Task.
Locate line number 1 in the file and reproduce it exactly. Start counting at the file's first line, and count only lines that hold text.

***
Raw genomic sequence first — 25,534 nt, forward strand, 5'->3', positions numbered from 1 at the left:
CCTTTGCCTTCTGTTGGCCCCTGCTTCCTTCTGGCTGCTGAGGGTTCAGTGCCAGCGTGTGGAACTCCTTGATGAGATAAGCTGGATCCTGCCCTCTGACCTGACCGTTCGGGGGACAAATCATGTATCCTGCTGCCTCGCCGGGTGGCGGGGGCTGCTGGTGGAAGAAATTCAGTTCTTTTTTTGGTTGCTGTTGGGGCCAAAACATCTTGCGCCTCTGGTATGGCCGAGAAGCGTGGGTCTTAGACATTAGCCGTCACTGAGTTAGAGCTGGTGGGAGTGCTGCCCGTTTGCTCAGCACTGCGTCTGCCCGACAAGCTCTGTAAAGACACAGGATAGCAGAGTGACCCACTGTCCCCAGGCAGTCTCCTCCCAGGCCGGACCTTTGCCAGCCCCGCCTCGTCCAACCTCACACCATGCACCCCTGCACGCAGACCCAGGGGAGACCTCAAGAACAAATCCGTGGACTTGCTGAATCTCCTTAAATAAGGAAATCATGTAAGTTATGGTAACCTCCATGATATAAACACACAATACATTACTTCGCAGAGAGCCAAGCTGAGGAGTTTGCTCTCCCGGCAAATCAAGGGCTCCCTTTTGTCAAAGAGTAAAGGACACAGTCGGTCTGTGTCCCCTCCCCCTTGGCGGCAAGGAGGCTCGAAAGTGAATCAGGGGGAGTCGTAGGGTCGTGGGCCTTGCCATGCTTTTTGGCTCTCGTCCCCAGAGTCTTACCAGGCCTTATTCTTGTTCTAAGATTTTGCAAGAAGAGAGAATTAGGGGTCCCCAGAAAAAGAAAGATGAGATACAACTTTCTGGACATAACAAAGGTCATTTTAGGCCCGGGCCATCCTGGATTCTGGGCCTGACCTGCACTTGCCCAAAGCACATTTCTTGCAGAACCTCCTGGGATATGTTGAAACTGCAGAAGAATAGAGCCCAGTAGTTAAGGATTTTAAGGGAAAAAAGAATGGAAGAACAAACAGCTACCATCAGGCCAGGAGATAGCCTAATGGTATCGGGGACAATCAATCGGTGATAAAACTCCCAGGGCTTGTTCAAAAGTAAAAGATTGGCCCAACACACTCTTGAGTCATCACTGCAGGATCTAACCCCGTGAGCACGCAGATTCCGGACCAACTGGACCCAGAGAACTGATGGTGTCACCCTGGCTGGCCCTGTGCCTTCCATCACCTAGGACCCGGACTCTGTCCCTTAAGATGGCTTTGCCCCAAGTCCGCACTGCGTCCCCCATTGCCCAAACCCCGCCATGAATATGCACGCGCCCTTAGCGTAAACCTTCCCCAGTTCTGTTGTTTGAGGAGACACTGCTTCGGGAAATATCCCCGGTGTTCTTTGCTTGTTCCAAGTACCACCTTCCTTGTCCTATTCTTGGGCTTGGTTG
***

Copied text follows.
Raw genomic sequence first — 25,534 nt, forward strand, 5'->3', positions numbered from 1 at the left: